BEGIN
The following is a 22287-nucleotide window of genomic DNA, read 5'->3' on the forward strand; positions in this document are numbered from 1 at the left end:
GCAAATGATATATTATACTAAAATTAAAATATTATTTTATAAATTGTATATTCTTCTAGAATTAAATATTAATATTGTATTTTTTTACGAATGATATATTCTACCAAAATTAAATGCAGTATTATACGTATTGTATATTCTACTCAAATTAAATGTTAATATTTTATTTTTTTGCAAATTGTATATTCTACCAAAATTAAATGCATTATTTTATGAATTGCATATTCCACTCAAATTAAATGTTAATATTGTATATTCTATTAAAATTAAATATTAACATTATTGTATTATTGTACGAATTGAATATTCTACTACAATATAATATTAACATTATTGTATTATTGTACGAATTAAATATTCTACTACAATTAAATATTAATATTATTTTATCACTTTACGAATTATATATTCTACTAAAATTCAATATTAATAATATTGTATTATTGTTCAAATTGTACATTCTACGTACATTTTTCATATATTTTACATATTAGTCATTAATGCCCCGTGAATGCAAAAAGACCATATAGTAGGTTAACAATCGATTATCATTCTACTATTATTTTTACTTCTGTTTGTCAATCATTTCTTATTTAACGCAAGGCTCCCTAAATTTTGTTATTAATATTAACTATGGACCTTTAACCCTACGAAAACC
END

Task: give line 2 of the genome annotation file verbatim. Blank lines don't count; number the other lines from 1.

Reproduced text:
GCAAATGATATATTATACTAAAATTAAAATATTATTTTATAAATTGTATATTCTTCTAGAATTAAATATTAATATTGTATTTTTTTACGAATGATATATTCTACCAAAATTAAATGCAGTATTATACGTATTGTATATTCTACTCAAATTAAATGTTAATATTTTATTTTTTTGCAAATTGTATATTCTACCAAAATTAAATGCATTATTTTATGAATTGCATATTCCACTCAAATTAAATGTTAATATTGTATATTCTATTAAAATTAAATATTAACATTATTGTATTATTGTACGAATTGAATATTCTACTACAATATAATATTAACATTATTGTATTATTGTACGAATTAAATATTCTACTACAATTAAATATTAATATTATTTTATCACTTTACGAATTATATATTCTACTAAAATTCAATATTAATAATATTGTATTATTGTTCAAATTGTACATTCTACGTACATTTTTCATATATTTTACATATTAGTCATTAATGCCCCGTGAATGCAAAAAGACCATATAGTAGGTTAACAATCGATTATCATTCTACTATTATTTTTACTTCTGTTTGTCAATCATTTCTTATTTAACGCAAGGCTCCCTAAATTTTGTTATTAATATTAACTATGGACCTTTAACCCTACGAAAACC